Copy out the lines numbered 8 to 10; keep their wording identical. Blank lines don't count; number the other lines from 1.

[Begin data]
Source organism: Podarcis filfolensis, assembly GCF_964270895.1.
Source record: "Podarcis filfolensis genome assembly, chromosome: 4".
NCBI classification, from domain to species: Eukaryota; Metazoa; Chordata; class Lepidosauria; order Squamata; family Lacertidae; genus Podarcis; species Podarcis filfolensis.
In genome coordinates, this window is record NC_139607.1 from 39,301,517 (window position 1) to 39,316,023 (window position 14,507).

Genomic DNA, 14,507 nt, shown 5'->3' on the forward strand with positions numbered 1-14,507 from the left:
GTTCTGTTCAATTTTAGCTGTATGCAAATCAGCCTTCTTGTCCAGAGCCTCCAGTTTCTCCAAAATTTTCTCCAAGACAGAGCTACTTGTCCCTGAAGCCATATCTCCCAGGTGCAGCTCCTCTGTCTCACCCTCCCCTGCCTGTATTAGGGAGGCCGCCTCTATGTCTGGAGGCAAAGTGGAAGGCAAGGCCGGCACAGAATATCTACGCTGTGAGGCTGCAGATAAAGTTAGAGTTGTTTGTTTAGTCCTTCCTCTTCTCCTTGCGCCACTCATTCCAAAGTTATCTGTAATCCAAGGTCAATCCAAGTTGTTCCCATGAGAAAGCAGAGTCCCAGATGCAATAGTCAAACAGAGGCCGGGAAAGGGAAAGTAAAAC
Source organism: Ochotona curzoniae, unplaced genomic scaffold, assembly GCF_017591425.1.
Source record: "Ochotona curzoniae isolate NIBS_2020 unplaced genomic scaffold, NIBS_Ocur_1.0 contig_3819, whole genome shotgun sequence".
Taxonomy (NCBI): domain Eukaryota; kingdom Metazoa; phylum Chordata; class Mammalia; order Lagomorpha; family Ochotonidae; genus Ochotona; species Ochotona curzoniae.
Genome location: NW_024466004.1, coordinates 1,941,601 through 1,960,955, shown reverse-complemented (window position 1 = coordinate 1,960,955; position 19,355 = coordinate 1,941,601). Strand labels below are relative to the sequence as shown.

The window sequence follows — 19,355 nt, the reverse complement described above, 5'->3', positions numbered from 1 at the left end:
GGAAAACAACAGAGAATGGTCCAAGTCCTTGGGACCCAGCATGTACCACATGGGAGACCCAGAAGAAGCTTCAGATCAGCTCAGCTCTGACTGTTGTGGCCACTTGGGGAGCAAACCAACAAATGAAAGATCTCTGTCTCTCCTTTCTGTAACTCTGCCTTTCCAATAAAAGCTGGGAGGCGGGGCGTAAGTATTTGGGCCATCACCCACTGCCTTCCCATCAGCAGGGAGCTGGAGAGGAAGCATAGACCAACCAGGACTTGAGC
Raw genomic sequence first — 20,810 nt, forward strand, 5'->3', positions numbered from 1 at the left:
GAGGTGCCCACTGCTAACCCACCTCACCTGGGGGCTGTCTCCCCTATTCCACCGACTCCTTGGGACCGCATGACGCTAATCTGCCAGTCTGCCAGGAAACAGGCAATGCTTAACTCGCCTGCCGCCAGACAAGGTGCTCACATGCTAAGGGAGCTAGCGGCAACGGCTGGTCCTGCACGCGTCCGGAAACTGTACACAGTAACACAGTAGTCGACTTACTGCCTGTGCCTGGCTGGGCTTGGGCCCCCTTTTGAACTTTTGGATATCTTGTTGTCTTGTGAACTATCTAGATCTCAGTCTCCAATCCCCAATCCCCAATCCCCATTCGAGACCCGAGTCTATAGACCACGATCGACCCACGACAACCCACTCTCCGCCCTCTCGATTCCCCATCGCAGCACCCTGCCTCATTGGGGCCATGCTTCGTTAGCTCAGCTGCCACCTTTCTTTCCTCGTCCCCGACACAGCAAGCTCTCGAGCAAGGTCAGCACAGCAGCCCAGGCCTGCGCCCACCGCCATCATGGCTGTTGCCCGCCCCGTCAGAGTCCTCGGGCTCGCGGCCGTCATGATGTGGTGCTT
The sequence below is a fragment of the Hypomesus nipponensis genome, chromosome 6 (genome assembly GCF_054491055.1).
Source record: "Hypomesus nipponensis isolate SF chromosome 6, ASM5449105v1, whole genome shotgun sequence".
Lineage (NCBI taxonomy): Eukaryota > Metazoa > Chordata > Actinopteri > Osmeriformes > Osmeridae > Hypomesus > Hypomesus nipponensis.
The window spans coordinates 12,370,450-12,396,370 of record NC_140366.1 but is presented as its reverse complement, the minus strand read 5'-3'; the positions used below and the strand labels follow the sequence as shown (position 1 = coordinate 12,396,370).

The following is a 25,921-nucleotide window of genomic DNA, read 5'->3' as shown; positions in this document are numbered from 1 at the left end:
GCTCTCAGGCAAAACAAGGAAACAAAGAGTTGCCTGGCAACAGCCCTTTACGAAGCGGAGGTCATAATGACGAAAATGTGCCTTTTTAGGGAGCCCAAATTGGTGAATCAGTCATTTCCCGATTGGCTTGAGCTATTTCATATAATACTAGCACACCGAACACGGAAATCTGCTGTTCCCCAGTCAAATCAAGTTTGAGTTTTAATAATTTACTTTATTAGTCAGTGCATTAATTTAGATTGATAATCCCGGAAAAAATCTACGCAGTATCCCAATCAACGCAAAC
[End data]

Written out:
Source record: "Ochotona curzoniae isolate NIBS_2020 unplaced genomic scaffold, NIBS_Ocur_1.0 contig_3819, whole genome shotgun sequence".
Taxonomy (NCBI): domain Eukaryota; kingdom Metazoa; phylum Chordata; class Mammalia; order Lagomorpha; family Ochotonidae; genus Ochotona; species Ochotona curzoniae.
Genome location: NW_024466004.1, coordinates 1,941,601 through 1,960,955, shown reverse-complemented (window position 1 = coordinate 1,960,955; position 19,355 = coordinate 1,941,601). Strand labels below are relative to the sequence as shown.